An outside face of the member 9, that is to say the face adjacent a rear inside face 16 of the guideway 3, carries a rubber friction pad 17. The spring 15 normally holds the friction pad away from the adjacent rough inner face 16 of the guideway.

If the slider 6, under the action of the belt 1, is moved upwards below an acceleration of, for example, 0.5 g., this value of acceleration being adjustable by altering the strength of the spring, the spring holds the member 9 close against the slider so that there is virtually no resistance to the movement of the belt. Thus the belt may be pulled out while a user rs settling in his seat. Gravity acting on the assembly of the slider 6 and member 9 will return the assembly and belt to a position where the belt is drawn fairly tightly over the user. If the slider is accelerated upwards above the set value of acceleration, owing to a sudden shock load on the belt 1, the gravitational force acting on the member 9 and the pivoting of the linkage between the slider 6 and member 9 will cause the assembly of slider and member to expand in a sense transverse the guideway. This expansion will bring the friction pad 17 into engagement with the rough face 16 of the guideway and the slider will become jammed.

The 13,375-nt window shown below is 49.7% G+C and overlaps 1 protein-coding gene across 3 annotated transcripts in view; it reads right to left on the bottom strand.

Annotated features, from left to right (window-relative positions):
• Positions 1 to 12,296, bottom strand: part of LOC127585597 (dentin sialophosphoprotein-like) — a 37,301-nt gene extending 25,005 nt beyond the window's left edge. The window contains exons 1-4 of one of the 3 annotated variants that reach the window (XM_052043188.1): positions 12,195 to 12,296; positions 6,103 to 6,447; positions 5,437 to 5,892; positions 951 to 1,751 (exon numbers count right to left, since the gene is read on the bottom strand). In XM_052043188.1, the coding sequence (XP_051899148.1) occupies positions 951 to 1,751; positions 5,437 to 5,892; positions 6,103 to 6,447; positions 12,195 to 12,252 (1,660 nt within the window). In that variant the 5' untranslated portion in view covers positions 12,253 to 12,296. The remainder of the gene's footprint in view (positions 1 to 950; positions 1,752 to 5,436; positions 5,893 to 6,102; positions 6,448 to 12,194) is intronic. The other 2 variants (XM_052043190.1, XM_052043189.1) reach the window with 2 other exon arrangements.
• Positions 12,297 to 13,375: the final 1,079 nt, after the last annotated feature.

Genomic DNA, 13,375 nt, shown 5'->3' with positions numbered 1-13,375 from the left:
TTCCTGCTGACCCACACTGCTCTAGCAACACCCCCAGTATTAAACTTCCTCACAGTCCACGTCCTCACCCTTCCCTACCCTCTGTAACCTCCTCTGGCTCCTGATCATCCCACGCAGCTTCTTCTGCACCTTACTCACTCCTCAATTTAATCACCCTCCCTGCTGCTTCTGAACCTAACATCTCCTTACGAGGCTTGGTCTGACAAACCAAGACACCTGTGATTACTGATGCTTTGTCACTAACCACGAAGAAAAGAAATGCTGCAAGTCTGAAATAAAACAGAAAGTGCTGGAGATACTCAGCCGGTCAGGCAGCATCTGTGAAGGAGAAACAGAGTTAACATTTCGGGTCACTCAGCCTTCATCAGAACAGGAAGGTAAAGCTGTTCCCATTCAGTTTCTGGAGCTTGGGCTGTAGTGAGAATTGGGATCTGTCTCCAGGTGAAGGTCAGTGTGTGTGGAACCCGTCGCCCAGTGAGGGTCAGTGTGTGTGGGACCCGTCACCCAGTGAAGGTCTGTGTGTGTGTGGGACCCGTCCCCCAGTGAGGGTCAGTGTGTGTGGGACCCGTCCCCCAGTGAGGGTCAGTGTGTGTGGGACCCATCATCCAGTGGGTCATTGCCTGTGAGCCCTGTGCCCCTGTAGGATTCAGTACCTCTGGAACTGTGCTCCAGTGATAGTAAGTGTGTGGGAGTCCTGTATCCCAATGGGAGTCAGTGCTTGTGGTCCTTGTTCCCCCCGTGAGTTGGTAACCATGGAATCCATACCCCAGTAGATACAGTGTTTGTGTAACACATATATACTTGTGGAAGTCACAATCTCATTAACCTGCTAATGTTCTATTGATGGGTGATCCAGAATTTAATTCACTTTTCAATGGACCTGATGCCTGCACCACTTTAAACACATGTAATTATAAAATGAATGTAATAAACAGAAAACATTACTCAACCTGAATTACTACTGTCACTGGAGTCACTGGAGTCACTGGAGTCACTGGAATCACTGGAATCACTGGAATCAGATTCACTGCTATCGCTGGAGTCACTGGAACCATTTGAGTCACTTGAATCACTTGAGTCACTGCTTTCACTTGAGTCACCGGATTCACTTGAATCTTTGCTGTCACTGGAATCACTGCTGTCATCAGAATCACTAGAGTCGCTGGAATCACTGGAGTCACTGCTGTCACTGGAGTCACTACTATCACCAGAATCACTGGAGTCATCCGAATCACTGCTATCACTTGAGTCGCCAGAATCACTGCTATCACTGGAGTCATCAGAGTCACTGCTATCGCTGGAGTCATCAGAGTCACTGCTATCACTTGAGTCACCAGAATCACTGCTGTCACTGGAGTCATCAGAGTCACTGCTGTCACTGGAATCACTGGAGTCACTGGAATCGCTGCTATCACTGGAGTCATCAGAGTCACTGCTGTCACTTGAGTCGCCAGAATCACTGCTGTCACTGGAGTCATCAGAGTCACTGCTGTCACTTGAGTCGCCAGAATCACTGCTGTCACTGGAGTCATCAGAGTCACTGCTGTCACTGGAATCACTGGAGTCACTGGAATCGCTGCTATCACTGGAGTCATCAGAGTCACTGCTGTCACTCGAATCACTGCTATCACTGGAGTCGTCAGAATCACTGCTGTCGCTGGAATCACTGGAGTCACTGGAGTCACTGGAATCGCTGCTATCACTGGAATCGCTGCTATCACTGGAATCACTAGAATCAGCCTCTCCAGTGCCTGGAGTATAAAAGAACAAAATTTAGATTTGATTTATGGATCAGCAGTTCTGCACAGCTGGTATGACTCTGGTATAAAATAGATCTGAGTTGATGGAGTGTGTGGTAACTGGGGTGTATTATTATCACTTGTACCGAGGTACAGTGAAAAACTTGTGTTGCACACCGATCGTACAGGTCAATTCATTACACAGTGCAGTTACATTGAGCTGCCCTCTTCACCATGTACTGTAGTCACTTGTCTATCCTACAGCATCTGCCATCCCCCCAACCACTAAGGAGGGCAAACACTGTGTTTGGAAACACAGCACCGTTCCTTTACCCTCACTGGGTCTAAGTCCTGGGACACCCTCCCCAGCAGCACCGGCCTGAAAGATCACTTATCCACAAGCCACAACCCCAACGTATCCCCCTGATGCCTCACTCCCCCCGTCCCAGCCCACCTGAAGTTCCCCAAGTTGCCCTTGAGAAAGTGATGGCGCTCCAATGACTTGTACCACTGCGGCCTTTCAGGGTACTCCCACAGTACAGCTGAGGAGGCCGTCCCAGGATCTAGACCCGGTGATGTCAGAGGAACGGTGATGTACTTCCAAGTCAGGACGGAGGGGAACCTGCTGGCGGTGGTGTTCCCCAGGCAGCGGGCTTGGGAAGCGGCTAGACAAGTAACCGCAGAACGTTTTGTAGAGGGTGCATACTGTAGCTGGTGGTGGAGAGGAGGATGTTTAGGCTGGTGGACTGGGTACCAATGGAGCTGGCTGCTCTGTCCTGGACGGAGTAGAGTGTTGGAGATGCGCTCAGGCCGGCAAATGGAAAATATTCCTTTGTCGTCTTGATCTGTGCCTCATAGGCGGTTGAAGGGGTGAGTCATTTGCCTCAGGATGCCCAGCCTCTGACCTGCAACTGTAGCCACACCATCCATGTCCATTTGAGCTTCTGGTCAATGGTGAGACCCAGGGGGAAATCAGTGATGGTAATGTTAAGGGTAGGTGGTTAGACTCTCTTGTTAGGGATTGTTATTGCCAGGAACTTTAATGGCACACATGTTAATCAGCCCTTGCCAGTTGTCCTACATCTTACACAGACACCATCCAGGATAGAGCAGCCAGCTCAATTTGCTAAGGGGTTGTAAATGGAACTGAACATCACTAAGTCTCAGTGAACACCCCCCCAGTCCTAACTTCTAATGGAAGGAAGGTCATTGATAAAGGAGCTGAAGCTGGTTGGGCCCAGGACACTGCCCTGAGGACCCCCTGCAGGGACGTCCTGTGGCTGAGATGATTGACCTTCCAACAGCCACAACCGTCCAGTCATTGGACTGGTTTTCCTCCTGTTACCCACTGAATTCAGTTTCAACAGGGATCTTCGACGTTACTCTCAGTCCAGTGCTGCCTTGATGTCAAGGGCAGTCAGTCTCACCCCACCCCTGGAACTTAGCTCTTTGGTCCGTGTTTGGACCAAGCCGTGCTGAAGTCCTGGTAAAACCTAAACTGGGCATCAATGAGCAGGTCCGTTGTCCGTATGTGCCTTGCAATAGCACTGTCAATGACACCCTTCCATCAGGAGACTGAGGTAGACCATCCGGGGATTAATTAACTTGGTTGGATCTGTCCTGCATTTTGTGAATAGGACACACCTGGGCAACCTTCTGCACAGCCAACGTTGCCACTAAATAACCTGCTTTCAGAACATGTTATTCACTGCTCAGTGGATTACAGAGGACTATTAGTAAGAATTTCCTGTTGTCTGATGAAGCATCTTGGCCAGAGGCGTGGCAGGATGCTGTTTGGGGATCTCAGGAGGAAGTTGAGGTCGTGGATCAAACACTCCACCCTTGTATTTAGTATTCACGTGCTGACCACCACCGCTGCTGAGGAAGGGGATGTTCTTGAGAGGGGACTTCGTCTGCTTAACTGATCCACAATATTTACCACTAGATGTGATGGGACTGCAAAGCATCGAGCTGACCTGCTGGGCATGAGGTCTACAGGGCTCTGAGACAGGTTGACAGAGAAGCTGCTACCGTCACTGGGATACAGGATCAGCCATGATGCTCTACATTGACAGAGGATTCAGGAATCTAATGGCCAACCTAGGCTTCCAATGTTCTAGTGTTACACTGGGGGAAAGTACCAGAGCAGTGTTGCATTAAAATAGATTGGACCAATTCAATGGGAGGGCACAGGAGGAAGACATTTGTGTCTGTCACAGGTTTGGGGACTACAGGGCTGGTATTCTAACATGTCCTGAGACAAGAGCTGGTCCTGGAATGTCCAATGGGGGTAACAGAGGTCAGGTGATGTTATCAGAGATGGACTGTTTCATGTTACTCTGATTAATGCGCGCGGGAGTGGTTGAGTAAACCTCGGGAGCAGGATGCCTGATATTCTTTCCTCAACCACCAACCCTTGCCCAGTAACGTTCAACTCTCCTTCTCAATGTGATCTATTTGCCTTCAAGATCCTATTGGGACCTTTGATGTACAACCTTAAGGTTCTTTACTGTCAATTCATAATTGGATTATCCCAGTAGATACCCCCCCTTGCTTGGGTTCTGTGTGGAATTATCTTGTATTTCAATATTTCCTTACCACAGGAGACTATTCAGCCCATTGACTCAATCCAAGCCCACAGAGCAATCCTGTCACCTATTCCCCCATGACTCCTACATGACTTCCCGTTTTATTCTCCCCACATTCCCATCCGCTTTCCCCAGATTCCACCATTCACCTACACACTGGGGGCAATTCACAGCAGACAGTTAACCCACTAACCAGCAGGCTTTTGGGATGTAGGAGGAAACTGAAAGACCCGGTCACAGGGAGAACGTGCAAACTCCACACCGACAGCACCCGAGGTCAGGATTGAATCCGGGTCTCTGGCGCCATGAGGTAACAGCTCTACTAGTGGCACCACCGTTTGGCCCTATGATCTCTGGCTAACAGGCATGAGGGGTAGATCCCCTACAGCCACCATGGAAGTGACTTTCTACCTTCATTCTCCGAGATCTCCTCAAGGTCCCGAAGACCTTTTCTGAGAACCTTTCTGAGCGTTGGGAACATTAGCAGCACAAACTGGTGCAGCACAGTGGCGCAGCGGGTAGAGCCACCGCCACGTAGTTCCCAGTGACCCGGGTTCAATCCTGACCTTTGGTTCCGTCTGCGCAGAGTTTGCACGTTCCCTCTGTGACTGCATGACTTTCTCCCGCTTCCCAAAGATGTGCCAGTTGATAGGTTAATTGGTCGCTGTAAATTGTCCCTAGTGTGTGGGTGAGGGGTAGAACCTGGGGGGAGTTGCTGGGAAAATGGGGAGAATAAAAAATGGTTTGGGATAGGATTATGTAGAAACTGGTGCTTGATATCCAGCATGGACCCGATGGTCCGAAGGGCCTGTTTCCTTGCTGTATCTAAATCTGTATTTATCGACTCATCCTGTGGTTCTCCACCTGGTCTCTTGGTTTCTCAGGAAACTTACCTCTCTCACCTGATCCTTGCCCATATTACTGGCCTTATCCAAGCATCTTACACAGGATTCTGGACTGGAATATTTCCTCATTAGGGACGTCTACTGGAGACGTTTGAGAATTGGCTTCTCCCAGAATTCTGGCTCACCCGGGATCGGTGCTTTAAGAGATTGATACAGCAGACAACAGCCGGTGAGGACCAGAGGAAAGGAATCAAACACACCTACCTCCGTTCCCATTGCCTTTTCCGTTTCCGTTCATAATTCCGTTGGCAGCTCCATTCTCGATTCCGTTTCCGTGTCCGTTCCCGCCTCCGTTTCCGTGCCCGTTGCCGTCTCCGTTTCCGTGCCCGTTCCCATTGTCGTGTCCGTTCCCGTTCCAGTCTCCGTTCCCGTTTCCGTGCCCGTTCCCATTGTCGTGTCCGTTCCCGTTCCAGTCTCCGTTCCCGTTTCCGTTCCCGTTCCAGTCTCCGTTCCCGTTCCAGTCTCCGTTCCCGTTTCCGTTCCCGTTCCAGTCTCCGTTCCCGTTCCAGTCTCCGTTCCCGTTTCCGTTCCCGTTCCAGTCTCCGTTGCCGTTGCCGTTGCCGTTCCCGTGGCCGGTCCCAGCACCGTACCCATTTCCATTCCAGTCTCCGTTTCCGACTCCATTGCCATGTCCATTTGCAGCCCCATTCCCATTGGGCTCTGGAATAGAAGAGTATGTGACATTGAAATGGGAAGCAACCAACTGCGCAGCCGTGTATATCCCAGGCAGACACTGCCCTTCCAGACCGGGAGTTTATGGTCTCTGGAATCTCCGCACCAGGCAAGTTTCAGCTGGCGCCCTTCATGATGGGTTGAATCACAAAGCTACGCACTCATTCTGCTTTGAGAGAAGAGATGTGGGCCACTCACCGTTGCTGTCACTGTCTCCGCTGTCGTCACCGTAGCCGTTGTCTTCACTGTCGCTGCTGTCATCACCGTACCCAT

When the pull in the belt is released the rubber friction pad expands and the slider is freed. Thus the mechanism can lock almost instantaneously when a set acceleration is reached and releases substantially immediately the seat belt relaxes.

Owing to the gravitational force acting on the slider assembly the pull on the belt is under normal conditions virtually constant. The acceleration of the belt to produce locking or jamming is independent of the length of the belt.

The guideway may be built into a door pillar or the back of a seat in a vehicle.

A small pendulum may be pivoted on the slider and arranged so that its deviation causes the separation of the slider 6 and member 9: this would provide an additional means of stopping movement of the belt. A catch may be coupled to the pendulum in order to facilitate manual securing of the sliding mechanism in any desired position.

One advantage of the present construction is its easy adaptation for actuation in accord with the movement or orientation by the vehicle itself. For example, a tumbler may be balanced in a recess in the slider and arranged to prevent the slider 6 and member 9 separating until the tumbler is toppled by a given deceleration such as 0.5 g. or a given angle of attitude such as 30 from the vertical.